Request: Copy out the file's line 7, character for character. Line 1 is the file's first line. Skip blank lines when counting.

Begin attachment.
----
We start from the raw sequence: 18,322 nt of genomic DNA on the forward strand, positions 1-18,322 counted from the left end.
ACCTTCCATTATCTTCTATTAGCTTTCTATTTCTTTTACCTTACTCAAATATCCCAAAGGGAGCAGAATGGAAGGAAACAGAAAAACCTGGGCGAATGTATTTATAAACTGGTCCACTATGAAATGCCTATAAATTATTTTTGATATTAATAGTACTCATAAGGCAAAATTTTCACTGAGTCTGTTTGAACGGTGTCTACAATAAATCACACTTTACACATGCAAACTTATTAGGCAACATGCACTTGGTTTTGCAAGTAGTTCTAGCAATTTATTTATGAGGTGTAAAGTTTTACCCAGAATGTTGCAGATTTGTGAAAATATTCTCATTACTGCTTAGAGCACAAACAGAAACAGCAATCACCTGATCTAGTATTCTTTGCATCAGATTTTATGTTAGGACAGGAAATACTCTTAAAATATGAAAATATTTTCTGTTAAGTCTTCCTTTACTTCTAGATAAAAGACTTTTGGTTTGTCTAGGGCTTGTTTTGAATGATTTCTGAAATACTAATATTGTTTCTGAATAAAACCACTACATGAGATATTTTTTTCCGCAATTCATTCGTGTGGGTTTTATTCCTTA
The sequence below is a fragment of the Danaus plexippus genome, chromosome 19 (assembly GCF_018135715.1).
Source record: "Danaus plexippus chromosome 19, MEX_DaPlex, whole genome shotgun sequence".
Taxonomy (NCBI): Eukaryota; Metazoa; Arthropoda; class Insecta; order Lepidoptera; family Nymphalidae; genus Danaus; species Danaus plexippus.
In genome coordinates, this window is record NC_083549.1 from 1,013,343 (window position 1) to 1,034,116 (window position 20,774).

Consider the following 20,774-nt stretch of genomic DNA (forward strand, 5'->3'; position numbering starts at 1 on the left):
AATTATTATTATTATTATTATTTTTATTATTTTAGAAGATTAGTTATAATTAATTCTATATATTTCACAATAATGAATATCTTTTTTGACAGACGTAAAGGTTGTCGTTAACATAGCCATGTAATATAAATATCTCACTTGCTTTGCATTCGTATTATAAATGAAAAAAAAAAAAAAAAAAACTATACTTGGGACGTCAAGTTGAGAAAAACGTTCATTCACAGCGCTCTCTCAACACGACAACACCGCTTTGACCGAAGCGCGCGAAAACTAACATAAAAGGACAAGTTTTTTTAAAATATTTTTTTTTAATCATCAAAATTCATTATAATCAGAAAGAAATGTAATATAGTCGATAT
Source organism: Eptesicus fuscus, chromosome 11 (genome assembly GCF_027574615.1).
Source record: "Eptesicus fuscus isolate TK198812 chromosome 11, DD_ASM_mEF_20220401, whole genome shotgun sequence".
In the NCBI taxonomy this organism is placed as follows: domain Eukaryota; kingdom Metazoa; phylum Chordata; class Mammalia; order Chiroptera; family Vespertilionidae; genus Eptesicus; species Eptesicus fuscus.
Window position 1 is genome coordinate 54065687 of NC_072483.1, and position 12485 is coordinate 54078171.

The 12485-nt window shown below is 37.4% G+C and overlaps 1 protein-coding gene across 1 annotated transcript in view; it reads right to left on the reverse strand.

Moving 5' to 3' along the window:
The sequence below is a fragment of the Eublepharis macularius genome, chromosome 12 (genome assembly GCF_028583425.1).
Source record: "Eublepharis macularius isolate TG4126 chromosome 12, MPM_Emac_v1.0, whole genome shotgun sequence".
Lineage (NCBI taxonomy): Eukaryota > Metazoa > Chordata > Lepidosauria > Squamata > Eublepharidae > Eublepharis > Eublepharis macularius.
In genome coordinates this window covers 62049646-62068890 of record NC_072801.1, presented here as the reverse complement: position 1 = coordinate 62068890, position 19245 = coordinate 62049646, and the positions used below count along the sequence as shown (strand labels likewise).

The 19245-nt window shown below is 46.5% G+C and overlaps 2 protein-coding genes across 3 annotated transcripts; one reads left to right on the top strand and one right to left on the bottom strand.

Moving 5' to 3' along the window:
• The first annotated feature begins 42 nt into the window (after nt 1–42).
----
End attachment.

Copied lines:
Consider the following 20,774-nt stretch of genomic DNA (forward strand, 5'->3'; position numbering starts at 1 on the left):